Guitar Trio at Flywheel, Swallowtail Premiere, Christoph Heeman, More!

Easthampton! Are you ready to rock?!

Saturday October 9 @ 8pm
Flywheel
Old Town Hall
43 Main Street (Rt. 10)
Easthampton MA

I can’t wait for Saturday night to play at Flywheel with SoundBarn and members of the Albany Sonic Arts Collective. We’ll play Rhys Chatham’s Guitar Trio and premiere my new work, Swallowtail. The ensemble includes the pummeling Matt Weston on drums, Eric Hardiman on electric bass, and six (!) electric guitars played by Matthew Ernst, Tara Fracalossi, Ray Hare, Thomas Lail, Patrick Wecklar, and myself).

If you’d like to follow along, you can bring your own copy of the Swallowtail score. The piece is the next installment of my glissando music series–in the tradition of glissando masters James Tenney, Alvin Lucier, Iannis Xenakis, Lois V Vierk.

And at the risk of sounding like a ginsu knife commercial…But wait, there’s more…

Surrealist noise legend Christoph Heeman will perform, as will Easthampton locals Son of Earth.

Bring hearing protection.

Weeping Willow Street Improvisations

Last November I spent a memorable, rainy afternoon at Travis Weller’s place performing a house concert as part of his Willow Street Concert Series. Nick Hennies wowed us with music for solo percussion including an entrancing performance of Alvin Lucier’s Silver Streetcar. I played music for fretless banjo, bent electronics and computer. Then Travis and I improvised two pieces with Travis playing his Owl, a custom-built piano wire lyre with electronics. Nick joined in for the last piece of the afternoon. The rain kept us company all along.

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091108 Willow Street Improvisation 1.mp3

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091108 Willow Street Improvisation 2.mp3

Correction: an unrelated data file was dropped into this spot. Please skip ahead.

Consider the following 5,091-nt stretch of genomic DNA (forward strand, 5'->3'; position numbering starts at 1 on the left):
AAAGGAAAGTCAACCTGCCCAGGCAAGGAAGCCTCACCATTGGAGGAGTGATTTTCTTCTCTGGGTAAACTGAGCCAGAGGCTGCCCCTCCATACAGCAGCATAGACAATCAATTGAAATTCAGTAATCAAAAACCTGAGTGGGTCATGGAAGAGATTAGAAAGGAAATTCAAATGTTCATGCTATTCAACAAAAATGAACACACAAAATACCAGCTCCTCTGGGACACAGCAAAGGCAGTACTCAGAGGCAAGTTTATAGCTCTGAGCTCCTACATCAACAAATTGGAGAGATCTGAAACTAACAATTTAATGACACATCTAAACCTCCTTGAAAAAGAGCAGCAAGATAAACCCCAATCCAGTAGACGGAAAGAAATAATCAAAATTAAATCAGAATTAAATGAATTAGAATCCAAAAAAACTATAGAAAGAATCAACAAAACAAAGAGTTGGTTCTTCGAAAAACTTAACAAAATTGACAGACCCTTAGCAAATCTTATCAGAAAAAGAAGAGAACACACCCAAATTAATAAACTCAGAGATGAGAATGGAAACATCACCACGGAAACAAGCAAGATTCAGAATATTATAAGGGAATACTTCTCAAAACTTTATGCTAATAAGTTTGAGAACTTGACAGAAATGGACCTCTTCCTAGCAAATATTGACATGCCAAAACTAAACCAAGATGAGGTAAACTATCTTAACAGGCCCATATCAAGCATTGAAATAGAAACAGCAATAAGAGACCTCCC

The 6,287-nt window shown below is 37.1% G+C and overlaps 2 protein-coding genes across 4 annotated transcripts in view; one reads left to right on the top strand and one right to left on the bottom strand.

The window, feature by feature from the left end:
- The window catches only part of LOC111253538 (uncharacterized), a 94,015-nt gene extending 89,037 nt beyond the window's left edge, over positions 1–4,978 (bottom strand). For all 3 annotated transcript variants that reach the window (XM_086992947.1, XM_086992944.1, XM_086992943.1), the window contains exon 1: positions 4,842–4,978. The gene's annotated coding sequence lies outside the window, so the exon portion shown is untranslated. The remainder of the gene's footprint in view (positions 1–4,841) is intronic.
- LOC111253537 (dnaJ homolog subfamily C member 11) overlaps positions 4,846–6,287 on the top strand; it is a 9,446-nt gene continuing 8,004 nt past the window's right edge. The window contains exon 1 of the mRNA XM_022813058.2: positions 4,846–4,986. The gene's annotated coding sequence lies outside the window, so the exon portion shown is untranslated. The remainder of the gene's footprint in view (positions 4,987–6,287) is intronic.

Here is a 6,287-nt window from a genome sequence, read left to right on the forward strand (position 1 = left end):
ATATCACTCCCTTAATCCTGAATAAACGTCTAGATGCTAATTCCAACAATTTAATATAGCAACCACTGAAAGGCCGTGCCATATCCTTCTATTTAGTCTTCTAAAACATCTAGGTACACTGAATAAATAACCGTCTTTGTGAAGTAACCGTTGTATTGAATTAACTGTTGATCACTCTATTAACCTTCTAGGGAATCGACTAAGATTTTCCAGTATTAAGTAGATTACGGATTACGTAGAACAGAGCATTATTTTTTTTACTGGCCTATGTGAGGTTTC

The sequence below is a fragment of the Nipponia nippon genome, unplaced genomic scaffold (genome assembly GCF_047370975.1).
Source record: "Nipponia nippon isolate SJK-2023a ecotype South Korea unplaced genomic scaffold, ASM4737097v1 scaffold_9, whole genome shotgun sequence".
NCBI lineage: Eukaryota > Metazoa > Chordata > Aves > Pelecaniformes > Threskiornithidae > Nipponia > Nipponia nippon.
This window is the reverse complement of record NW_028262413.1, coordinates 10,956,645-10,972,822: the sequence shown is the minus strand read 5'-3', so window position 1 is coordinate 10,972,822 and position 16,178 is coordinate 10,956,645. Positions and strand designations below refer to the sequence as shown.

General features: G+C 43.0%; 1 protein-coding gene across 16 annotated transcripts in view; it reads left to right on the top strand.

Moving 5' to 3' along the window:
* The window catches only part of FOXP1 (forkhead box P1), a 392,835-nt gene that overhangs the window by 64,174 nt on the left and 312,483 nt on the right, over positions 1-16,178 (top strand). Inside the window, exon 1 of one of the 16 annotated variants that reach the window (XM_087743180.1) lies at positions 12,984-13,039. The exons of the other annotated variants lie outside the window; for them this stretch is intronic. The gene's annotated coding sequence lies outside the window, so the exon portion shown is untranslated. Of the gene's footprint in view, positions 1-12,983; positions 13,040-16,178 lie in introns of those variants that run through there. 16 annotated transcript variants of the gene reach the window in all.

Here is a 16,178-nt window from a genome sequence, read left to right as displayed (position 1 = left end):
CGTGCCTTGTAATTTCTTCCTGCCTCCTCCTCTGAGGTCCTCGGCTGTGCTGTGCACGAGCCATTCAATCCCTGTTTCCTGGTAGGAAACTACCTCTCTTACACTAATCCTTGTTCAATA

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091108 Willow Street Improvisation 3.mp3

New Music Co-op: Immersive and in the dark

Austin American-Statesman Arts Critic Jeanne Claire van Ryzin reviews the latest New Music Co-op concert, Sound in Time, featuring guest cellisst Charles Curtis performing music by Alvin Lucier. This article is another entry in the “Austin’s Other Live Music Scene” series remarked on here

RIP Bo Diddley

Go on Bo Diddley! Gone.

I picked up the double album reissue of “Bo Diddley / Go Bo Diddley” a few years ago and I’ve been playing it regularly ever since. Everybody talks about his beat, but what about that strange rhythm section of maracas and tomtoms and no cymbals? Bo Diddley had the weirdness and he knew how to make it work. The NYTimes reports he was one of the first guitarists to use a stomp box to get that wobbly tremolo effect.

I’ve also been playing Bo Diddley recently because of a kind of revisionist listening. Where once I heard iconic 50’s rock and roll, now I hear echoes and flutters from Henry Flynt and Reich’s Four Organs and excise that beat from your mind (if you can) and what’s left resembles some Alvin Lucier modulation+reverb dream.

Gone Bo Diddley! Go on.